Lincoln communications system needs repair, firefighters say

August 20, 2004|EMILY BURTON

STANFORD - City and county firefighters are having difficulty responding to calls, the Emergency 911 board told Lincoln County Fiscal Court members Thursday night, because sometimes they never receive the notification to go.

A decrepit repeater tower, used to strengthen and broadcast emergency radio signals for firefighters throughout the county, has been scrambling the tones used to page individual firefighters and hence leaving some wondering where the fire is.

"My department was missing calls ... and I want to know why it doesn't work," said Stanford Fire Chief Ken McDaniel, who called the tower station a mess of decayed and broken wires jury-rigged in a cheap and inefficient manor.

"I would have missed a call the other day if somebody hadn't called me," said Roger Brown, district fire chief and chairman of the county fire board.


According to Brown, patchy reception has marred the entire bottom third of the county as well as the east end around McKinney and Moreland.

Radio Communications Systems of Lexington has been hired to look at the repeater and provide quotes for a new system.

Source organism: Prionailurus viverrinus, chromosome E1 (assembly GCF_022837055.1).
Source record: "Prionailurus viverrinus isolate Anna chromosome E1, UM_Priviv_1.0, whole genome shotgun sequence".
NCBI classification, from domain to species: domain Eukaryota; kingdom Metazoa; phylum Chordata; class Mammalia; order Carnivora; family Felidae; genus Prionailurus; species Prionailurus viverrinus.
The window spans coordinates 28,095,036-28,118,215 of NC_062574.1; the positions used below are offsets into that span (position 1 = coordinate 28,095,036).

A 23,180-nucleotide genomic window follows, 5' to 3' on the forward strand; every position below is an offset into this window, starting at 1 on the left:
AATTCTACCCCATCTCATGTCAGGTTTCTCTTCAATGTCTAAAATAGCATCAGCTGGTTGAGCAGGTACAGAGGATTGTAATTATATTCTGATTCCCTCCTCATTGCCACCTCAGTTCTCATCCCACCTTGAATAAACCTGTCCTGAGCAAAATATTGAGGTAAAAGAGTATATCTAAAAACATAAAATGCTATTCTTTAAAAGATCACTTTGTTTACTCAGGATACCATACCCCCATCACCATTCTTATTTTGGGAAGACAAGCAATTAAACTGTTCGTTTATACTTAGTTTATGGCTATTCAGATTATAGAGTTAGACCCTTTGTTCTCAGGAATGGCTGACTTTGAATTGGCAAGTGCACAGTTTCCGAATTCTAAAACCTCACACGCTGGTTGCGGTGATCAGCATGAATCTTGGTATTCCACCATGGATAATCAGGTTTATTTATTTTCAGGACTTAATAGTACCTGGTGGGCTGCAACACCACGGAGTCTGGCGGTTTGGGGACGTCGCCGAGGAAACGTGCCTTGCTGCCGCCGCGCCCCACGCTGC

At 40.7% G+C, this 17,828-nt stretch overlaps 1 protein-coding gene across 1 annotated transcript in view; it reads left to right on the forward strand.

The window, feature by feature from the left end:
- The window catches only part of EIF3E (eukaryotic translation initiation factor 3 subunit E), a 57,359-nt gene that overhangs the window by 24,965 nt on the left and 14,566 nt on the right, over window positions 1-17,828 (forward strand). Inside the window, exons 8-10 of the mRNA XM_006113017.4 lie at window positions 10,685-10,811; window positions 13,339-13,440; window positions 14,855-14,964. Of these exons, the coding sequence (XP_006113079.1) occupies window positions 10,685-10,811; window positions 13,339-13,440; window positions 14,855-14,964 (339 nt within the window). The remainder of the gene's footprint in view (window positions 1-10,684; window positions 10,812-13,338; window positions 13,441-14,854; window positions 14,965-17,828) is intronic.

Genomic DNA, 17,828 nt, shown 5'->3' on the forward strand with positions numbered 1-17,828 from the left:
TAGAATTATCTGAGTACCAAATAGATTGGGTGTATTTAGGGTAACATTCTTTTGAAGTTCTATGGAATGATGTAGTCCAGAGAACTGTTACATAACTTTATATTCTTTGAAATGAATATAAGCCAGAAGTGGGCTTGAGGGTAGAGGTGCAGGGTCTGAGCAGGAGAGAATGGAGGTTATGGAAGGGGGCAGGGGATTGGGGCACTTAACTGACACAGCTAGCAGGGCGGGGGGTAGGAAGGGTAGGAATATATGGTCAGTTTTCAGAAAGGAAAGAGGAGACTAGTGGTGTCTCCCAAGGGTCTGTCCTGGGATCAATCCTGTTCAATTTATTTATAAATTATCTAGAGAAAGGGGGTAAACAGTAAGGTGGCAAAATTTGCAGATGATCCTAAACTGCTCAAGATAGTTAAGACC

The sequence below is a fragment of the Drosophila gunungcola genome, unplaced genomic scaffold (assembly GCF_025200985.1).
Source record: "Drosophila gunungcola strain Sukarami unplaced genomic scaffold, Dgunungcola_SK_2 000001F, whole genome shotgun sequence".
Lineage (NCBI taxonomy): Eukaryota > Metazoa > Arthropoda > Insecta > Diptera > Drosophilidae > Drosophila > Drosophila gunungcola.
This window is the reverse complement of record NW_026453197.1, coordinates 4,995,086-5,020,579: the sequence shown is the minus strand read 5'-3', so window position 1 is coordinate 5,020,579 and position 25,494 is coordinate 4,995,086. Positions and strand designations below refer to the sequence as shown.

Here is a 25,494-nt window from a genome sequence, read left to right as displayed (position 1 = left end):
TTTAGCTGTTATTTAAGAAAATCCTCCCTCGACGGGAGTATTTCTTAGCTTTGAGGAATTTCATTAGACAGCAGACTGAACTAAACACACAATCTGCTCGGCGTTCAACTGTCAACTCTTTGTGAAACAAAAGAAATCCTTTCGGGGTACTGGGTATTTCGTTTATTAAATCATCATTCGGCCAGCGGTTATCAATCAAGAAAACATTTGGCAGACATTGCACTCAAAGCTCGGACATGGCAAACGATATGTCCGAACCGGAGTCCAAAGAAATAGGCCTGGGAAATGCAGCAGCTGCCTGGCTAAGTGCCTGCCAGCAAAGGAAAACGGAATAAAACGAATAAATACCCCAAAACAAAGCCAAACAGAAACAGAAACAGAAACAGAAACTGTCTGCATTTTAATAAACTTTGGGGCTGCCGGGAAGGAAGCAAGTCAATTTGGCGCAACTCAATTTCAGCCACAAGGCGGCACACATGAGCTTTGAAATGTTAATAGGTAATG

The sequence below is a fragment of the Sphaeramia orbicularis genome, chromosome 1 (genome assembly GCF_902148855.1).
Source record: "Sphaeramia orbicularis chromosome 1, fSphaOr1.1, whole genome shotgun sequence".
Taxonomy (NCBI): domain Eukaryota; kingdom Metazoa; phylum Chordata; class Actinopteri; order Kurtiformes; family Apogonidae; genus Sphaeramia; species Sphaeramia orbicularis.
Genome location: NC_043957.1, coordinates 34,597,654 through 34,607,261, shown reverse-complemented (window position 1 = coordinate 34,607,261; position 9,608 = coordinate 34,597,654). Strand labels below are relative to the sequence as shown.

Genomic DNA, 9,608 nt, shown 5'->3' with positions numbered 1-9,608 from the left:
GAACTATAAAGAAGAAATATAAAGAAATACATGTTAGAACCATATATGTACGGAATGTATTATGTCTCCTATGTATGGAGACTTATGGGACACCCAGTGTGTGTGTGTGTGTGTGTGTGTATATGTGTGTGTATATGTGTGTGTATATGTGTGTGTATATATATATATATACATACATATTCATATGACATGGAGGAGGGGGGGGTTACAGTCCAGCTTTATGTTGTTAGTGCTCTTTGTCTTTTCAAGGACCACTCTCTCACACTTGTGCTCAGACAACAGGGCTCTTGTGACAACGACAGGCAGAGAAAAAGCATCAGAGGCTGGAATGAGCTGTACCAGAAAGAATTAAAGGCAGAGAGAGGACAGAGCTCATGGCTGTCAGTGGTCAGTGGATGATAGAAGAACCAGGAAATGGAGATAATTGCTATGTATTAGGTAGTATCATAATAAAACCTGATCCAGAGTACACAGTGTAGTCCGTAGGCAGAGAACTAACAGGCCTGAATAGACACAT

Magistrates expressed their dismay with the situation. "I don't think this thing was ever up to date. I think we got sold a bill of goods," Judge-Executive Buckwheat Gilbert said, but wondered where money for the new system would come from, even after reading the first draft of the board's budget.

After closely examining the document, Gilbert and magistrates questioned several expenditures on the list, including the 8 percent raise for the 911 coordinator. County employees received a cost-of-living raise of 1.88 percent this year, said Gilbert. Other line items seemed to be higher than needed, leading to a $20,000 requested increase in the budget.

"I don't think they need to pad up one line item to transfer to another," said Gilbert. The fire board will now have to submit a revised budget to the magistrates, for another close scrutiny.

"But it's our job to oversee that budget," Gilbert said. "When you're on a thin budget to begin with, you don't give raises."

"We're not going to let the 911 go down, but we're going to look at every penny, it needs to be there," Magistrate Earlin Cress said.

Magistrates voted against raising the county's income Thursday night as well, approving the current real property tax rate at 9.4 percent or $.094 per $100 of property valuation. The county will have to advertise a public hearing regarding the new rate in the local paper for two weeks before the rate can go into effect.

Magistrate Bill Dyehouse said he voted to keep the rate the same because the county, financially, is doing well. "We've got good income. We're not hurting for money," said Dyehouse. "We've made good, sound decisions in the last couple years, and it's allowed us to be able to operate and have things in the county we've never had before."

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